A few things to consider regarding Chris Sale's situation

Rob Bradford
August 20, 2019 - 8:16 am

Chris Sale is done for the 2019 season. That we know.

But there are still a few elements of the Sale situation that remain undefined. Sale is scheduled to talk with the media Tuesday afternoon which should clarify some of the mystery. But until then here are some thoughts regarding what we're dealing with when it comes to the Red Sox' ace:

- According to someone familiar with the situation, the exam executed when Sale's signed his contract extension at the end of spring training showed an extremely healthy elbow ligament. Many times pitchers will agree to contracts despite having slight tears (see Josh Beckett in 2006) with the understanding that wear and tear is part of the deal. But Sale's MRI seemed to paint a very positive picture.

- So if Sale was in good health to begin the season then what happened? Red Sox president of baseball operations Dave Dombrowski reiterated that Sale's discomfort wasn't surfaced until after his most recent start. Still, something led the pitcher to that point. Only four other pitchers have thrown more pitches since the beginning of the 2013 season so that might have something to do with it. But the most likely cause may be the number of tweaks the pitcher has had to make to find his form this season. As he pointed out to WEEI.com in spring training, it isn't the awkwardness of a delivery that will lead to injury but rather if there are inconsistencies with any part of the body when throwing the baseball. The adjustments this season may have been small, but they were there nonetheless.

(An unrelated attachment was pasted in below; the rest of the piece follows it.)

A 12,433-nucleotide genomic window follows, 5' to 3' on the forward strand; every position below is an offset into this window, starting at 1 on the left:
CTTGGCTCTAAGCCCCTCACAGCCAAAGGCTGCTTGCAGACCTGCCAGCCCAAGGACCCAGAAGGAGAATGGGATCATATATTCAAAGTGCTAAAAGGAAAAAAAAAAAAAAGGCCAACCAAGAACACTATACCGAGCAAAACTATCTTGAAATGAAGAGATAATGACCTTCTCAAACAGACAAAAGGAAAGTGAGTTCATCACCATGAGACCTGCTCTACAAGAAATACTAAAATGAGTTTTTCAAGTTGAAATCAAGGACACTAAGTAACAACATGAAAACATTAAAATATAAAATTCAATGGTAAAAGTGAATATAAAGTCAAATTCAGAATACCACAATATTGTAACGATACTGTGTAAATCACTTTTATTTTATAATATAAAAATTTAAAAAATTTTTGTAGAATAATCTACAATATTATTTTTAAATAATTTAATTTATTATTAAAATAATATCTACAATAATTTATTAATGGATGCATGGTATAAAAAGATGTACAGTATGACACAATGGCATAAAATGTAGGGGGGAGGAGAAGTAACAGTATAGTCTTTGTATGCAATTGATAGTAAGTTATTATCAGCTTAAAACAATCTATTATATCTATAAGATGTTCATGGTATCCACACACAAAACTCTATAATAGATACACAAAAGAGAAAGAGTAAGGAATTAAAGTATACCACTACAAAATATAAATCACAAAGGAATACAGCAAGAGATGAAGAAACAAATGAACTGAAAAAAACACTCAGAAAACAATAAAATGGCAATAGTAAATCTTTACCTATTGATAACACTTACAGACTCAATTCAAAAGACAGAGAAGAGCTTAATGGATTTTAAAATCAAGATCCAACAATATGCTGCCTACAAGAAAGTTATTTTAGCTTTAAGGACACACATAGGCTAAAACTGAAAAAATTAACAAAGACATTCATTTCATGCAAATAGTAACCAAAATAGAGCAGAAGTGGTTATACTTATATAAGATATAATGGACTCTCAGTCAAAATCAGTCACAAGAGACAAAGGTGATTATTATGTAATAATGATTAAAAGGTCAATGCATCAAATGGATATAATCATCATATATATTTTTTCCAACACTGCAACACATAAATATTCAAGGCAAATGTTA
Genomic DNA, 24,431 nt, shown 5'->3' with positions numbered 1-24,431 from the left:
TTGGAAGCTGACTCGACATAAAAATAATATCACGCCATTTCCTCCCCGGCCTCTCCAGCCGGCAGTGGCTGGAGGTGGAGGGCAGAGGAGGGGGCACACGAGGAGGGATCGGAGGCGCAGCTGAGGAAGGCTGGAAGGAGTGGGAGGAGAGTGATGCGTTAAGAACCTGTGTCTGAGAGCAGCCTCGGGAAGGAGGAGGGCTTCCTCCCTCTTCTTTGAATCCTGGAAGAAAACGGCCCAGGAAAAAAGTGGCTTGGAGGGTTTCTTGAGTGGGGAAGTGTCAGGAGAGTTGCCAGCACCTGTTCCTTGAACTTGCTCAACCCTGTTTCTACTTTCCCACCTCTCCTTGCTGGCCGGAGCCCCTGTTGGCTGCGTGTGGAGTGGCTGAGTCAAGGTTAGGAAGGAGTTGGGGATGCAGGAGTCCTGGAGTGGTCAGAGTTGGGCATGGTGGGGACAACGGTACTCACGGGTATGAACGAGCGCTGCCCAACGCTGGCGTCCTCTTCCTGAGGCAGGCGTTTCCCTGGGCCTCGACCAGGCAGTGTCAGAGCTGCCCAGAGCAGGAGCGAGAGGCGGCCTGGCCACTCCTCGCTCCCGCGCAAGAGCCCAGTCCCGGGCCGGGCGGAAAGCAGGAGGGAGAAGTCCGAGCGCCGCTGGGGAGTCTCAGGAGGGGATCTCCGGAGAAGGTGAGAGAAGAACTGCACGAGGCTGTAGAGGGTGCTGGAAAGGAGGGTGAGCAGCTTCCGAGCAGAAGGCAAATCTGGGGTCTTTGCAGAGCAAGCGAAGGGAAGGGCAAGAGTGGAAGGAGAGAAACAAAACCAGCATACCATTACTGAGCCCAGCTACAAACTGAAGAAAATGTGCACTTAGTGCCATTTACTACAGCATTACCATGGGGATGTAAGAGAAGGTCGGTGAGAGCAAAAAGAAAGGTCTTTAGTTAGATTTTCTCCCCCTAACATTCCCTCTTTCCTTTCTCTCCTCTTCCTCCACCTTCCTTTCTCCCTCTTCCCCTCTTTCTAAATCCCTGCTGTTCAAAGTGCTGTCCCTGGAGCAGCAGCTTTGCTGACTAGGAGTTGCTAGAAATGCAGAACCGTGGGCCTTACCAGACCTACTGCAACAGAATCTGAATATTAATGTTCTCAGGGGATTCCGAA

- The most important question for Sale is regarding if Dr. Andrews found any sort of tear. If he did then the hope of the PRP injection would have been to help the healing process in that regard as a first step, but it wouldn't eliminate the possibility of Tommy John surgery. The six weeks of trying to identify the right path is a no-lose scenario, with Sale staring at the loss of the 2020 season if surgery is done now or at the beginning of October.

- There is a very real possibility the PRP injection was performed without a tear being involved. The ligament can simply be stretched, leading to inflammation.